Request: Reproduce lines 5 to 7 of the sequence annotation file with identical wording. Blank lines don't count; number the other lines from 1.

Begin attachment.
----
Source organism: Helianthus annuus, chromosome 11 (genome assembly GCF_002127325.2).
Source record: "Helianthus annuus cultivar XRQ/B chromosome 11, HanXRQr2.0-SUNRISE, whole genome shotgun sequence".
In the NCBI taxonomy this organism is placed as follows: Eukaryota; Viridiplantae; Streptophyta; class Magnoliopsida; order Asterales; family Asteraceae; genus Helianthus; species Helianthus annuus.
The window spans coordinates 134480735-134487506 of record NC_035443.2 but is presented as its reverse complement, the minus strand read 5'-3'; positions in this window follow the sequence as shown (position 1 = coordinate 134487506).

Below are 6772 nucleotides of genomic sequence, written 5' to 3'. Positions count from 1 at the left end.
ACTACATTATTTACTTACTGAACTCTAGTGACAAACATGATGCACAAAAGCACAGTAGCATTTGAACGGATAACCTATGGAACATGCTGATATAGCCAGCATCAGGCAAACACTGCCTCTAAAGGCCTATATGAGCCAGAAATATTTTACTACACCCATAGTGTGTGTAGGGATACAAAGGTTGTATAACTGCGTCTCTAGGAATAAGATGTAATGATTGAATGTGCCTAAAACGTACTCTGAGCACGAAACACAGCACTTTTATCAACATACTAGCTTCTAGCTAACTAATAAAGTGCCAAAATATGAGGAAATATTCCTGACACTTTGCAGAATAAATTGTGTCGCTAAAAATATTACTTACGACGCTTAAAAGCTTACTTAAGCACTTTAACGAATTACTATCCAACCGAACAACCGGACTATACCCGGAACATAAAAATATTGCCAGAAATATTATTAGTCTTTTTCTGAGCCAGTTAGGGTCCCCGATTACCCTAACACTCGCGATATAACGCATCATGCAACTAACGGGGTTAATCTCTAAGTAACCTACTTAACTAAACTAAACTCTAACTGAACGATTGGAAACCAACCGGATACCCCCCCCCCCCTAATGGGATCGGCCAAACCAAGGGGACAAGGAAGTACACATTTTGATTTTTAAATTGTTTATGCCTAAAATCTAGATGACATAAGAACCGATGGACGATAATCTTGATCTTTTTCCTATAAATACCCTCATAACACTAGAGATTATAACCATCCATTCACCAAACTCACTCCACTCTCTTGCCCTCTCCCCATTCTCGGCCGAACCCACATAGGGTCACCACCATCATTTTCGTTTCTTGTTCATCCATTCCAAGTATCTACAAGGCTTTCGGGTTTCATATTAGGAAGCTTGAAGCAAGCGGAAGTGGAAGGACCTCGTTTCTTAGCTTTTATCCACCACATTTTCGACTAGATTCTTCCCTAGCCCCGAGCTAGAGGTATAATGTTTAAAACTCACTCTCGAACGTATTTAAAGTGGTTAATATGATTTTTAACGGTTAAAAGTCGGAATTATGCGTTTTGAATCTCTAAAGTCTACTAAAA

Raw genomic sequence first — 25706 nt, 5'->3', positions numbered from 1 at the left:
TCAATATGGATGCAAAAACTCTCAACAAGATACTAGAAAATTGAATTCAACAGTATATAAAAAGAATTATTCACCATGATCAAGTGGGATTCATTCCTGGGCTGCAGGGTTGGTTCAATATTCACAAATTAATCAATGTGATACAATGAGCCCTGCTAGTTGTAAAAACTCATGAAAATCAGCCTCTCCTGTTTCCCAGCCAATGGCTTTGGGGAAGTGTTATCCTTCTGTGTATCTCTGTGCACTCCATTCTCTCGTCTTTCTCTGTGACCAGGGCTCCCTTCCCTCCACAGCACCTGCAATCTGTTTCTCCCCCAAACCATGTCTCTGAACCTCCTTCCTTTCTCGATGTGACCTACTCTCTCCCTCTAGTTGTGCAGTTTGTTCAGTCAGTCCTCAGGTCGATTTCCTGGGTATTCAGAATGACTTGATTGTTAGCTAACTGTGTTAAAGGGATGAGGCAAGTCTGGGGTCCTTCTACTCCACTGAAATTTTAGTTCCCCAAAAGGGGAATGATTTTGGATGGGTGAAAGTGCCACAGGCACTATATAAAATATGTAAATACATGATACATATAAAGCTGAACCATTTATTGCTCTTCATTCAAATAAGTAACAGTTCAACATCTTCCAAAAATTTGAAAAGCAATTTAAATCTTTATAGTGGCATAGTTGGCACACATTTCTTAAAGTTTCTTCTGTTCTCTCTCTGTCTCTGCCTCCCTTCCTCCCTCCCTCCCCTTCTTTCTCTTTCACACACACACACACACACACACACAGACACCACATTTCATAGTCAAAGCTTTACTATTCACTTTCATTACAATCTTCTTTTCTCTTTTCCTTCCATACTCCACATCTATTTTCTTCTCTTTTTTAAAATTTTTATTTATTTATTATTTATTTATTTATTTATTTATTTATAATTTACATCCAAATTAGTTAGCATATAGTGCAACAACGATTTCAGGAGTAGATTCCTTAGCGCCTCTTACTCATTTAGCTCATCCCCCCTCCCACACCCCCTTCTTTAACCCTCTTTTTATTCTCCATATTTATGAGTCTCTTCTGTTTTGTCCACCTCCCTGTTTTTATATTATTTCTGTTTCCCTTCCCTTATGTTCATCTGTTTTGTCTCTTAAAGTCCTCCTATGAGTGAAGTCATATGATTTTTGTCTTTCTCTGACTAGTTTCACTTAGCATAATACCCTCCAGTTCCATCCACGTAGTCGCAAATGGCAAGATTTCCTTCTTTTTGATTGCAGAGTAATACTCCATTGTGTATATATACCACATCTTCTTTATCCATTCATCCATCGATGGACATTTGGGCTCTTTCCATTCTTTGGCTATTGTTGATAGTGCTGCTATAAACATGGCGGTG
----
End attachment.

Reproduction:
Below are 6772 nucleotides of genomic sequence, written 5' to 3'. Positions count from 1 at the left end.
ACTACATTATTTACTTACTGAACTCTAGTGACAAACATGATGCACAAAAGCACAGTAGCATTTGAACGGATAACCTATGGAACATGCTGATATAGCCAGCATCAGGCAAACACTGCCTCTAAAGGCCTATATGAGCCAGAAATATTTTACTACACCCATAGTGTGTGTAGGGATACAAAGGTTGTATAACTGCGTCTCTAGGAATAAGATGTAATGATTGAATGTGCCTAAAACGTACTCTGAGCACGAAACACAGCACTTTTATCAACATACTAGCTTCTAGCTAACTAATAAAGTGCCAAAATATGAGGAAATATTCCTGACACTTTGCAGAATAAATTGTGTCGCTAAAAATATTACTTACGACGCTTAAAAGCTTACTTAAGCACTTTAACGAATTACTATCCAACCGAACAACCGGACTATACCCGGAACATAAAAATATTGCCAGAAATATTATTAGTCTTTTTCTGAGCCAGTTAGGGTCCCCGATTACCCTAACACTCGCGATATAACGCATCATGCAACTAACGGGGTTAATCTCTAAGTAACCTACTTAACTAAACTAAACTCTAACTGAACGATTGGAAACCAACCGGATACCCCCCCCCCCCTAATGGGATCGGCCAAACCAAGGGGACAAGGAAGTACACATTTTGATTTTTAAATTGTTTATGCCTAAAATCTAGATGACATAAGAACCGATGGACGATAATCTTGATCTTTTTCCTATAAATACCCTCATAACACTAGAGATTATAACCATCCATTCACCAAACTCACTCCACTCTCTTGCCCTCTCCCCATTCTCGGCCGAACCCACATAGGGTCACCACCATCATTTTCGTTTCTTGTTCATCCATTCCAAGTATCTACAAGGCTTTCGGGTTTCATATTAGGAAGCTTGAAGCAAGCGGAAGTGGAAGGACCTCGTTTCTTAGCTTTTATCCACCACATTTTCGACTAGATTCTTCCCTAGCCCCGAGCTAGAGGTATAATGTTTAAAACTCACTCTCGAACGTATTTAAAGTGGTTAATATGATTTTTAACGGTTAAAAGTCGGAATTATGCGTTTTGAATCTCTAAAGTCTACTAAAA

Raw genomic sequence first — 25706 nt, 5'->3', positions numbered from 1 at the left: